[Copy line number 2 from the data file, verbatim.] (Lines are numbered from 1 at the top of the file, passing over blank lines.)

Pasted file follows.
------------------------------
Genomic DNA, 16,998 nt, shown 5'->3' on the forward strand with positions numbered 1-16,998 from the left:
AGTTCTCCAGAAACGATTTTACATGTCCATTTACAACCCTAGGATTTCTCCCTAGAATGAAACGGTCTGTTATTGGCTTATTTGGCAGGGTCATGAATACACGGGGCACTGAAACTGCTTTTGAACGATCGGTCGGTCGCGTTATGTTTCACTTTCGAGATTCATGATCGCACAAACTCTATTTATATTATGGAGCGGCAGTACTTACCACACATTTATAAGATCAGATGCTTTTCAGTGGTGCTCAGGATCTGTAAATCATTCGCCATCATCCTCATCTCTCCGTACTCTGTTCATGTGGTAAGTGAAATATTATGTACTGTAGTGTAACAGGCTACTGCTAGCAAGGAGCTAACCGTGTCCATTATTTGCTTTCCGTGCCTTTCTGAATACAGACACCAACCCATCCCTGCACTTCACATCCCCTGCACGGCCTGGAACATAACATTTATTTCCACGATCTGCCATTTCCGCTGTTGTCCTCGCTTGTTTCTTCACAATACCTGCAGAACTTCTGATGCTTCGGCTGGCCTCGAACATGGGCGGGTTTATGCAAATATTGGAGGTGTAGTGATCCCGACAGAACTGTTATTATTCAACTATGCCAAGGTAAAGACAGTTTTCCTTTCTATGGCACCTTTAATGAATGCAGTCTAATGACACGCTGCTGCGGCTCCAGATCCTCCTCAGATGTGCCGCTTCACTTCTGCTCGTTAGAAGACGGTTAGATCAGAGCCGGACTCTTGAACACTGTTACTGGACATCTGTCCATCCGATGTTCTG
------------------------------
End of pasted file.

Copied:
AGTTCTCCAGAAACGATTTTACATGTCCATTTACAACCCTAGGATTTCTCCCTAGAATGAAACGGTCTGTTATTGGCTTATTTGGCAGGGTCATGAATACACGGGGCACTGAAACTGCTTTTGAACGATCGGTCGGTCGCGTTATGTTTCACTTTCGAGATTCATGATCGCACAAACTCTATTTATATTATGGAGCGGCAGTACTTACCACACATTTATAAGATCAGATGCTTTTCAGTGGTGCTCAGGATCTGTAAATCATTCGCCATCATCCTCATCTCTCCGTACTCTGTTCATGTGGTAAGTGAAATATTATGTACTGTAGTGTAACAGGCTACTGCTAGCAAGGAGCTAACCGTGTCCATTATTTGCTTTCCGTGCCTTTCTGAATACAGACACCAACCCATCCCTGCACTTCACATCCCCTGCACGGCCTGGAACATAACATTTATTTCCACGATCTGCCATTTCCGCTGTTGTCCTCGCTTGTTTCTTCACAATACCTGCAGAACTTCTGATGCTTCGGCTGGCCTCGAACATGGGCGGGTTTATGCAAATATTGGAGGTGTAGTGATCCCGACAGAACTGTTATTATTCAACTATGCCAAGGTAAAGACAGTTTTCCTTTCTATGGCACCTTTAATGAATGCAGTCTAATGACACGCTGCTGCGGCTCCAGATCCTCCTCAGATGTGCCGCTTCACTTCTGCTCGTTAGAAGACGGTTAGATCAGAGCCGGACTCTTGAACACTGTTACTGGACATCTGTCCATCCGATGTTCTG